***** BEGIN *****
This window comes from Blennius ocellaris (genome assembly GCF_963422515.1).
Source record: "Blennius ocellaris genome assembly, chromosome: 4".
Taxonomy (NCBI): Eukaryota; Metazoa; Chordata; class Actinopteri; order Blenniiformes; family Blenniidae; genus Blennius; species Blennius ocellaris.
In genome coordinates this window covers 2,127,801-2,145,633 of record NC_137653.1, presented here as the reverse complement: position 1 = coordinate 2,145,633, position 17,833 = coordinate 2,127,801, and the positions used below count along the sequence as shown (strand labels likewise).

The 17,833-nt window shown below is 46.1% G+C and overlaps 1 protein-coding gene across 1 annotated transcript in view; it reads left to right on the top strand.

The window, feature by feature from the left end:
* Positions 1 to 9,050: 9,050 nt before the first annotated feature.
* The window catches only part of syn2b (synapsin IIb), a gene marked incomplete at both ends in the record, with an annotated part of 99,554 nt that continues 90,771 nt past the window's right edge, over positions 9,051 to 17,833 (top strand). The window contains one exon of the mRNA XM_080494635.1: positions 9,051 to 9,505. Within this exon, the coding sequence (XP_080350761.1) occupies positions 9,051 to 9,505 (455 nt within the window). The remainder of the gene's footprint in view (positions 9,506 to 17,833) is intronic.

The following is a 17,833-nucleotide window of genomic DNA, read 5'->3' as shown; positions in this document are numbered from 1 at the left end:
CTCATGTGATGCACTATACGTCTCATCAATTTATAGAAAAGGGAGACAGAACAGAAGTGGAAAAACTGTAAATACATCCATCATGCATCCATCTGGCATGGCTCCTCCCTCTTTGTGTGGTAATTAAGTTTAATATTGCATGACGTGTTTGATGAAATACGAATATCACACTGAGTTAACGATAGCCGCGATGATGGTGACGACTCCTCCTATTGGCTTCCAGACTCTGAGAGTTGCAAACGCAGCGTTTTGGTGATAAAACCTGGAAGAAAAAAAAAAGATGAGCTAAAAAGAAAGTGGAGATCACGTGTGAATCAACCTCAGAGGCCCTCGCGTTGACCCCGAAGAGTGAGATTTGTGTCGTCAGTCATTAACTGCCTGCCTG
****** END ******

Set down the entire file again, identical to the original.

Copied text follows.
This window comes from Blennius ocellaris (genome assembly GCF_963422515.1).
Source record: "Blennius ocellaris genome assembly, chromosome: 4".
Taxonomy (NCBI): Eukaryota; Metazoa; Chordata; class Actinopteri; order Blenniiformes; family Blenniidae; genus Blennius; species Blennius ocellaris.
In genome coordinates this window covers 2,127,801-2,145,633 of record NC_137653.1, presented here as the reverse complement: position 1 = coordinate 2,145,633, position 17,833 = coordinate 2,127,801, and the positions used below count along the sequence as shown (strand labels likewise).

The 17,833-nt window shown below is 46.1% G+C and overlaps 1 protein-coding gene across 1 annotated transcript in view; it reads left to right on the top strand.

The window, feature by feature from the left end:
* Positions 1 to 9,050: 9,050 nt before the first annotated feature.
* The window catches only part of syn2b (synapsin IIb), a gene marked incomplete at both ends in the record, with an annotated part of 99,554 nt that continues 90,771 nt past the window's right edge, over positions 9,051 to 17,833 (top strand). The window contains one exon of the mRNA XM_080494635.1: positions 9,051 to 9,505. Within this exon, the coding sequence (XP_080350761.1) occupies positions 9,051 to 9,505 (455 nt within the window). The remainder of the gene's footprint in view (positions 9,506 to 17,833) is intronic.

The following is a 17,833-nucleotide window of genomic DNA, read 5'->3' as shown; positions in this document are numbered from 1 at the left end:
CTCATGTGATGCACTATACGTCTCATCAATTTATAGAAAAGGGAGACAGAACAGAAGTGGAAAAACTGTAAATACATCCATCATGCATCCATCTGGCATGGCTCCTCCCTCTTTGTGTGGTAATTAAGTTTAATATTGCATGACGTGTTTGATGAAATACGAATATCACACTGAGTTAACGATAGCCGCGATGATGGTGACGACTCCTCCTATTGGCTTCCAGACTCTGAGAGTTGCAAACGCAGCGTTTTGGTGATAAAACCTGGAAGAAAAAAAAAAGATGAGCTAAAAAGAAAGTGGAGATCACGTGTGAATCAACCTCAGAGGCCCTCGCGTTGACCCCGAAGAGTGAGATTTGTGTCGTCAGTCATTAACTGCCTGCCTG